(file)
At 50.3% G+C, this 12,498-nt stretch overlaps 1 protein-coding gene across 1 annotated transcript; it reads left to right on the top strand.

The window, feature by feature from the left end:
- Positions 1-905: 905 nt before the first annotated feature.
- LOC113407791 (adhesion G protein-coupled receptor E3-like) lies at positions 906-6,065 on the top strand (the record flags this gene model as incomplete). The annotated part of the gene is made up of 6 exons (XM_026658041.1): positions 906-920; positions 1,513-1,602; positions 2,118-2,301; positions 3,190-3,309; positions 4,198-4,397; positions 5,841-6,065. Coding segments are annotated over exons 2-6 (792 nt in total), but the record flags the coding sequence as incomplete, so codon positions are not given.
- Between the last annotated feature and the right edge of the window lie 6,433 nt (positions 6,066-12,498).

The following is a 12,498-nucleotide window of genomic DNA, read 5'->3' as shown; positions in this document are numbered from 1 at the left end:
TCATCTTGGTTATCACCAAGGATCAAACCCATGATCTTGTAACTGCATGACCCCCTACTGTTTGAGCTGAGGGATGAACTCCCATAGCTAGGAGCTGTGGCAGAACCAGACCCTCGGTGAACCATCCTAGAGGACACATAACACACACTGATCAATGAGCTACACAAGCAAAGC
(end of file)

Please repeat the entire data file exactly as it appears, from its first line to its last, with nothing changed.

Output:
At 50.3% G+C, this 12,498-nt stretch overlaps 1 protein-coding gene across 1 annotated transcript; it reads left to right on the top strand.

The window, feature by feature from the left end:
- Positions 1-905: 905 nt before the first annotated feature.
- LOC113407791 (adhesion G protein-coupled receptor E3-like) lies at positions 906-6,065 on the top strand (the record flags this gene model as incomplete). The annotated part of the gene is made up of 6 exons (XM_026658041.1): positions 906-920; positions 1,513-1,602; positions 2,118-2,301; positions 3,190-3,309; positions 4,198-4,397; positions 5,841-6,065. Coding segments are annotated over exons 2-6 (792 nt in total), but the record flags the coding sequence as incomplete, so codon positions are not given.
- Between the last annotated feature and the right edge of the window lie 6,433 nt (positions 6,066-12,498).

The following is a 12,498-nucleotide window of genomic DNA, read 5'->3' as shown; positions in this document are numbered from 1 at the left end:
TCATCTTGGTTATCACCAAGGATCAAACCCATGATCTTGTAACTGCATGACCCCCTACTGTTTGAGCTGAGGGATGAACTCCCATAGCTAGGAGCTGTGGCAGAACCAGACCCTCGGTGAACCATCCTAGAGGACACATAACACACACTGATCAATGAGCTACACAAGCAAAGC